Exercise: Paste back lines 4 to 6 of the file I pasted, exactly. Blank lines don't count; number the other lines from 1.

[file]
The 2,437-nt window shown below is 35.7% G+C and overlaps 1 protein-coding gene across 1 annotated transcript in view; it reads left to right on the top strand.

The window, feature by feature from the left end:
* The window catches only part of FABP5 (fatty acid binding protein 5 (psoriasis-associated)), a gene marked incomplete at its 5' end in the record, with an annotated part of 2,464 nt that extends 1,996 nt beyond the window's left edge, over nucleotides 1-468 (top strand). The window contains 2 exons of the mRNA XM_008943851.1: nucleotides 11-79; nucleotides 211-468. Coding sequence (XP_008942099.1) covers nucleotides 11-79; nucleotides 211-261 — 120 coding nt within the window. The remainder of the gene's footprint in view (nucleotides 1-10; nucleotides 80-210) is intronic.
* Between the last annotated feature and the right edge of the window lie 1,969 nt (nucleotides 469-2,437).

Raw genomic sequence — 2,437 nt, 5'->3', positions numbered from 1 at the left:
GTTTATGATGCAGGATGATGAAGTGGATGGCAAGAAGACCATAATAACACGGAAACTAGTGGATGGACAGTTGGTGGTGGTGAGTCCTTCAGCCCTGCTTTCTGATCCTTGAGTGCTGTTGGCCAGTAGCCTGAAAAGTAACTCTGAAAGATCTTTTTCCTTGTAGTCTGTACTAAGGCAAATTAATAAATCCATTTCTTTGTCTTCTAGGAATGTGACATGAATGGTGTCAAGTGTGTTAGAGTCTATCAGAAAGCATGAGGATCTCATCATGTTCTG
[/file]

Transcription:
* Between the last annotated feature and the right edge of the window lie 1,969 nt (nucleotides 469-2,437).

Raw genomic sequence — 2,437 nt, 5'->3', positions numbered from 1 at the left:
GTTTATGATGCAGGATGATGAAGTGGATGGCAAGAAGACCATAATAACACGGAAACTAGTGGATGGACAGTTGGTGGTGGTGAGTCCTTCAGCCCTGCTTTCTGATCCTTGAGTGCTGTTGGCCAGTAGCCTGAAAAGTAACTCTGAAAGATCTTTTTCCTTGTAGTCTGTACTAAGGCAAATTAATAAATCCATTTCTTTGTCTTCTAGGAATGTGACATGAATGGTGTCAAGTGTGTTAGAGTCTATCAGAAAGCATGAGGATCTCATCATGTTCTG